New Motors, New Legs, New Everything!

Here is the next stage in the evolution of our alien robot:

New legs and gearboxes

After an unreasonably long time spent on the design and a lot of experimentation on linkages, we’ve finally made our own leg mechanism. It uses the Klann linkage. Observing how our original toy kit based prototype worked (uses the same mechanism) and especially the resources on the DIY Walkers website were an enormous help.

A byproduct of all this work is “morescad”, a collection of some OpenSCAD utilities, including a module to help making linkages like this.

The total number of parts for the two gearboxes and the eight legs:

  • 50 individual 3D-printed parts
  • 58 screws
  • 2 axle sleeves (to connect the motor to the center gear)
  • 4 hexagonal axles (for the two crank gears)
  • 4 ball bearings

The joints have press-fit self locking nuts and M2 screws, covered with small PTFE tubes (the kind used for 3D printer extruders) to reduce friction. The crank joints (blue bits above/below the gears on the picture) have a hole to insert a nut to hold a set screw connecting to the hexagonal shaft. We also use Loctite threadlocker glue on some of the screws – thanks to Brian C. for the suggestion! (We hope this will prevent us from losing legs like we did with wheels last year due to connections becoming loose.) The two crank gears are connected to the bottom part of the gearbox with ball bearings (transparent gray disc on the picture).

The feet are not finished yet: we need to find something better than the rubber grommets added temporarily for now.


The new motors are 6V “600RPM Mini Metal Gearbox” motors from Ebay, hopefully with a good balance between speed and torque. They are much bigger than the N20 “Micro Metal Gearbox” ones we used earlier and last year. They are not very powerful, but the aim is to keep everything as small and light as possible. The stall current we measured was about 1.5A, and moving the legs freely takes about 2-300mA, so hopefully the tiny DRV8833 motor driver board (same as we used last year) will be able to handle this.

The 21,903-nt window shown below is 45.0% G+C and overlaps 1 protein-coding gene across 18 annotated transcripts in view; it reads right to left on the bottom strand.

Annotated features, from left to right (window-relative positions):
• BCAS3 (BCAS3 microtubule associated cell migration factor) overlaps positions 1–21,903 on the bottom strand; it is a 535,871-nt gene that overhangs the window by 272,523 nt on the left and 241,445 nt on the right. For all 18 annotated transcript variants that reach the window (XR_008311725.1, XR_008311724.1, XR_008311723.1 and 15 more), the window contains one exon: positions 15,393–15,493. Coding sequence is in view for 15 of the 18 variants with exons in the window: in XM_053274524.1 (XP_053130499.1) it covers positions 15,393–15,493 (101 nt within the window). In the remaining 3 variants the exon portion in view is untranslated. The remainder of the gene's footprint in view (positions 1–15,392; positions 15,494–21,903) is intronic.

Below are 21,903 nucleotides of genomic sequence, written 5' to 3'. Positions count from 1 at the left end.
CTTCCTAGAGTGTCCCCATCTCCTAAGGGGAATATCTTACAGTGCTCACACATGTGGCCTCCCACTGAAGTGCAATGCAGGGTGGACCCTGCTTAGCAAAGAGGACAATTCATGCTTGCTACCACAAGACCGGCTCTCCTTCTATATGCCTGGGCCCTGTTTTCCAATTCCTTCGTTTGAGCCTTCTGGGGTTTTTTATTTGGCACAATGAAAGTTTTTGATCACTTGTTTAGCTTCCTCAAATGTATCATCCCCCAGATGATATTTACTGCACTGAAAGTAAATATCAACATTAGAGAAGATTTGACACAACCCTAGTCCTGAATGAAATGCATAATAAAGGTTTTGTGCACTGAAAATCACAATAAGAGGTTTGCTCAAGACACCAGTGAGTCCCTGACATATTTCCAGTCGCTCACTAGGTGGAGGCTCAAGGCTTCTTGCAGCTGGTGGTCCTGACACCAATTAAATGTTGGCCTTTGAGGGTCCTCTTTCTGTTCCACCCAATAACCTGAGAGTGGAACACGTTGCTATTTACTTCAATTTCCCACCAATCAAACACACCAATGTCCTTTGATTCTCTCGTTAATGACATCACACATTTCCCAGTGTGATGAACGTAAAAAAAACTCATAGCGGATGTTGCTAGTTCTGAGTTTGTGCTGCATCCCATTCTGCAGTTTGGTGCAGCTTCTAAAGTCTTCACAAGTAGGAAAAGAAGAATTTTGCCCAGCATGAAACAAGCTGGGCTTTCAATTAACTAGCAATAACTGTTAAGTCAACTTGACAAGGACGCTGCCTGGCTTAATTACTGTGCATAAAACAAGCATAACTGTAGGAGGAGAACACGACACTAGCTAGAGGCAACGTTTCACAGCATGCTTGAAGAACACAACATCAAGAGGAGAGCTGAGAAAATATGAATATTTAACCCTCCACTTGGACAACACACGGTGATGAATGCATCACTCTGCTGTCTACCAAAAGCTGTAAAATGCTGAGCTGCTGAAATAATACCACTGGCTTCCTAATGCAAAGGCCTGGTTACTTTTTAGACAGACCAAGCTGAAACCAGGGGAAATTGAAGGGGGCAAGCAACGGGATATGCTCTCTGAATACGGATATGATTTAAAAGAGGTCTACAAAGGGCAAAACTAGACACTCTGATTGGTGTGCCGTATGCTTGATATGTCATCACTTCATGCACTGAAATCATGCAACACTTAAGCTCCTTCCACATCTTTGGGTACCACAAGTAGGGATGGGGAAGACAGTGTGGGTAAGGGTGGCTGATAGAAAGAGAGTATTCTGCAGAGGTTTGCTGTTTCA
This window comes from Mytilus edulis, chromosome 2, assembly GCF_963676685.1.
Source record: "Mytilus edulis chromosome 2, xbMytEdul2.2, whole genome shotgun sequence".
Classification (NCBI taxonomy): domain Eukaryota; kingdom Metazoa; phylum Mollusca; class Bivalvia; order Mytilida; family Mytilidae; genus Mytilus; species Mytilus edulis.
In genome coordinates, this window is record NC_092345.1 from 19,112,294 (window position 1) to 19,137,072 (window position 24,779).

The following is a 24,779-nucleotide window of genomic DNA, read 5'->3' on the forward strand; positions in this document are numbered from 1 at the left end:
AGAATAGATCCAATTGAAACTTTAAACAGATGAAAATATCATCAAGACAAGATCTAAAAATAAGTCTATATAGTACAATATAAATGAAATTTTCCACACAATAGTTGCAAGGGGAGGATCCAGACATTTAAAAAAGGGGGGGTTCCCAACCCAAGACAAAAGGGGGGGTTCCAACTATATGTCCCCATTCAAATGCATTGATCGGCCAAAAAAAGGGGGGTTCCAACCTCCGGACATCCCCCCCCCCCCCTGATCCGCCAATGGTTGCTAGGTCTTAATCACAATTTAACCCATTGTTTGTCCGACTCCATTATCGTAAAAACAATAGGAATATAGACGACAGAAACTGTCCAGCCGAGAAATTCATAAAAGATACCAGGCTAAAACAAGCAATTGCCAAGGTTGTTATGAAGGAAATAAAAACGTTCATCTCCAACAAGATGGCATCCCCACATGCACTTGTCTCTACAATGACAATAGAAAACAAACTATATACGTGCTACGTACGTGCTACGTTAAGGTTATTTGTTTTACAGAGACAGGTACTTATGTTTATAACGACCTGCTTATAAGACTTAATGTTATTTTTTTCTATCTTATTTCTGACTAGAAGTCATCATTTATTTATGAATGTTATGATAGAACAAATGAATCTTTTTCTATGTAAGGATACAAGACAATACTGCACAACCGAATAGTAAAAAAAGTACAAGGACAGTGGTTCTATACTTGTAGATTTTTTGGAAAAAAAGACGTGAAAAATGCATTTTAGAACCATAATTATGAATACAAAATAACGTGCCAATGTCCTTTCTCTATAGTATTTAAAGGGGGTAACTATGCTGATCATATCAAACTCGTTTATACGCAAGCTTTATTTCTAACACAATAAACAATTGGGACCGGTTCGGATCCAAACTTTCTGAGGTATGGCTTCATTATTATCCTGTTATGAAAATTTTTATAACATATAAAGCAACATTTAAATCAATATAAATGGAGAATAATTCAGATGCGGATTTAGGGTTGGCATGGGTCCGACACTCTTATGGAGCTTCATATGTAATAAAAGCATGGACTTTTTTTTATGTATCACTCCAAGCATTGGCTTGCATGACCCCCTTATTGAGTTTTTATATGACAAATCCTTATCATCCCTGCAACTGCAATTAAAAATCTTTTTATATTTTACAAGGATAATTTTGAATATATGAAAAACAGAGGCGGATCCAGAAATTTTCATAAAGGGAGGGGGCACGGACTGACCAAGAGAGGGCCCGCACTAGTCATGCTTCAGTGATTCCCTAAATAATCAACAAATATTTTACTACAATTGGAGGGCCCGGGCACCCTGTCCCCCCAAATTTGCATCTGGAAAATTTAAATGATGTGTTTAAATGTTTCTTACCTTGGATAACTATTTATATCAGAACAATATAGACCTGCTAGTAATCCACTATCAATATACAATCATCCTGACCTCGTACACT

P-CAMS-2 Rev. 2

P-CAMS-2 (Power Conversion And Management System 2) has also been updated: the previous version used a XL6009 buck-boost module, but some testing with the new motors has shown that it’s performance is not quite like as advertised: its max. input current is supposed to be 3A, but set to 6V output with ~8V input, it shuts down immediately if the load reaches 1A at the output. This could be due to some obviously missing components on the board…

So this has now been replaced by an XL4015 buck converter module, that’s slightly more reliable: when stalling a motor and reaching 1.5A (wires getting hot), its output drops to about 5V but it doesn’t shut down. This should be good enough…

Another update is the addition of an AMS1117 3.3V LDO – so that we won’t need to use the Pi’s or the microcontroller’s built-in 3.3V regulator to power all the sensors and additional electronics.

New motor/sensor control board

This is another new part: a microcontroller board to control the motors and read the distance sensors. Previously we used a PCA9685 board to generate PWM, but this new board will probably replace that and will take care of controlling all DC motors and servos and will also handle the distance sensors. The board is a “Blue Pill” with an STM32F103C8 microcontroller – but more on all this later, in another post!

Frame and sensors

So far we don’t have a complete body for the robot, only a very simple frame to hold the two gearboxes together and to support the various PCBs. This new frame and temporary layout should be enough to test all the components, both the existing ones and some new we’re planning to add later, and to refine movement and control. The ToF distance sensor array at the front is “borrowed” from our previous robot.

But can it walk…? Or run…? Find out in the next post!